The Pan-European Commission on Health and Sustainable Development is to study the increasingly close link between environmental deterioration and health

A member of the WHO Pan-European Commission on Health and Sustainable Development chaired by Mario Monti, which is to guide countries on how to prepare their health systems for future pandemics, Rafael Bengoa was explaining why this commission will be closely linked to the environment. One of its jobs in the next 10 months will be to study and demonstrate the ever-closer link between environmental deterioration and world health.

Talking about the virus as if it were a strategic attack without realising that we are the ones who created the ideal conditions for it is surreal. There is no time to stop new cases of zoonosis because climate change cannot be compensated for in time to avoid them. If politicians believe this, there can be no ideological argument about budgets. The change must be radical in terms of health, the environment and social services. Rafael Bengoa regretted that he had not seen governments working together.

As far as he was aware the government of Pedro Sánchez had no committee of experts, unlike the 3 in Great Britain, 2 in Sweden and one in the USA, and he was unhappy about this because it is repeating the pattern of poor communication between political decision-makers and science. After reviewing the evolution of the pandemic in different countries, he underlined the good results and speed of decision-making in Italy and Germany. "These decisions cannot be in the hands of judges - they are decisions that need to be taken in hours."

Credibility and Leadership

Rafael Bengoa based his presentation on what we know about the ten influenza pandemics of the last 250 years. They always come in waves with stronger second waves. Many "decisions" ruled out this possibility. Confinement worked, deconfinement did not. "The positive side we all have worked against us at that time."

Thus, public behaviour got out of our hands, as did the necessary organisation of tracers. When tracing failed because of a lack of tracers, all that remained was to micro-confine the population by neighbourhoods and if this did not work to lock down the whole city again. "This is how pandemics have always been controlled. Until we have a vaccine, we will be in this situation for months."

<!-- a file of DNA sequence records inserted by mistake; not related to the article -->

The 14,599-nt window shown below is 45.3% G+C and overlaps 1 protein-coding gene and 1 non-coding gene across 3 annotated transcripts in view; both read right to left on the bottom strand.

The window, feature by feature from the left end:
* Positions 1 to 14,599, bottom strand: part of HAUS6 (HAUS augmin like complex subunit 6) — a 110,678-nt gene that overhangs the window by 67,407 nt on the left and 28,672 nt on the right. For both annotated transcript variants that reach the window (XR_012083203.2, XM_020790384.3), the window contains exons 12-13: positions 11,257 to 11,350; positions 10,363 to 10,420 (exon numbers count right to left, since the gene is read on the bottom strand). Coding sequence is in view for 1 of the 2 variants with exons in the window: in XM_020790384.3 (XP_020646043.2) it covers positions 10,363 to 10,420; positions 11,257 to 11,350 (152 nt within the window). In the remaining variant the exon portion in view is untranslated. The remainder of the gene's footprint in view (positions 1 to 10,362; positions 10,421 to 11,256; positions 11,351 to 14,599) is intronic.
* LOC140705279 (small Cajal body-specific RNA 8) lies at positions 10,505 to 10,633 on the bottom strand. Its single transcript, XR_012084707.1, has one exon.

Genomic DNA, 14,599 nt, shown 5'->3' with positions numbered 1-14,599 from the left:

The outlook he painted for the future included a third wave involving the recovery of people who did not get the care they needed during lockdown and are starting to appear at health centres. The fourth wave, the so-called invisible wave, involves mental health.  There are studies that indicate this is not so serious, but others talk about depressive tendencies and suicides among the population. Rafael Bengoa repeated the word "invisible" because nobody will be coming out to protest, but attention must be paid to it because it is serious.

However, he struck a note of optimism when he commented that the effects of seasonal influenza in the southern hemisphere are milder than in the last two decades because the use of face masks and social distancing are holding it back. If we take all protective measures, there might be some light at the end of the tunnel.

Global Swiss cheese: all anti-pandemic defences have failed.

Countries had seriously weakened public healthcare to control a pandemic, added to the situation in care homes and a social service model in need of an overhaul, as well as an ineffective relationship between science and government.

The solutions to this situation involve re-thinking decisions that have not worked. If public healthcare has not worked it needs reinforcing. What he most wanted to denounce was monolithic thought, because this is what has led and is also leading now to failure. Government and political parties think that everything can be controlled with their internal teams, without using outside experts. "The 40 or 50 experts I know have been supporting the media more than governments." Monolithic thought combined with an optimistic bent lead to poor decisions, warned Rafael Bengoa. "This is not a party political decision, but something much more serious." Rafael Bengoa suggested setting up an independent public body combining health and the environment.